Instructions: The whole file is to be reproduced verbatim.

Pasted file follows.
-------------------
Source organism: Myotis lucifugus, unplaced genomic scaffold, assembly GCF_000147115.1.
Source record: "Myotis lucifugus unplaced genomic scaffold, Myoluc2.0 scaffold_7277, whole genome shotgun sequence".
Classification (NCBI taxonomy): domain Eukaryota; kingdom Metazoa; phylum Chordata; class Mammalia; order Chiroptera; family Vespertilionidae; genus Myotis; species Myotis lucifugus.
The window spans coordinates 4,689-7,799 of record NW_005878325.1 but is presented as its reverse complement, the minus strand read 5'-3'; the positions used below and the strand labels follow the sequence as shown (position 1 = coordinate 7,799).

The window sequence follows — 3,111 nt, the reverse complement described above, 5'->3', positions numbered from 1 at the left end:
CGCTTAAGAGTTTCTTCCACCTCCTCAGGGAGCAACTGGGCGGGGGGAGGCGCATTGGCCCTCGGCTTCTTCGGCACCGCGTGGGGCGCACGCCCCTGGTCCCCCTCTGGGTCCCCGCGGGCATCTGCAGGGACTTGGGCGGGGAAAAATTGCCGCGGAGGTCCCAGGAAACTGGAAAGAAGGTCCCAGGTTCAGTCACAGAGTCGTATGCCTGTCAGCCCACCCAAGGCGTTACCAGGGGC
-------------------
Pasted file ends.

Source organism: Myotis lucifugus, unplaced genomic scaffold, assembly GCF_000147115.1.
Source record: "Myotis lucifugus unplaced genomic scaffold, Myoluc2.0 scaffold_7277, whole genome shotgun sequence".
Classification (NCBI taxonomy): domain Eukaryota; kingdom Metazoa; phylum Chordata; class Mammalia; order Chiroptera; family Vespertilionidae; genus Myotis; species Myotis lucifugus.
The window spans coordinates 4,689-7,799 of record NW_005878325.1 but is presented as its reverse complement, the minus strand read 5'-3'; the positions used below and the strand labels follow the sequence as shown (position 1 = coordinate 7,799).

The window sequence follows — 3,111 nt, the reverse complement described above, 5'->3', positions numbered from 1 at the left end:
CGCTTAAGAGTTTCTTCCACCTCCTCAGGGAGCAACTGGGCGGGGGGAGGCGCATTGGCCCTCGGCTTCTTCGGCACCGCGTGGGGCGCACGCCCCTGGTCCCCCTCTGGGTCCCCGCGGGCATCTGCAGGGACTTGGGCGGGGAAAAATTGCCGCGGAGGTCCCAGGAAACTGGAAAGAAGGTCCCAGGTTCAGTCACAGAGTCGTATGCCTGTCAGCCCACCCAAGGCGTTACCAGGGGC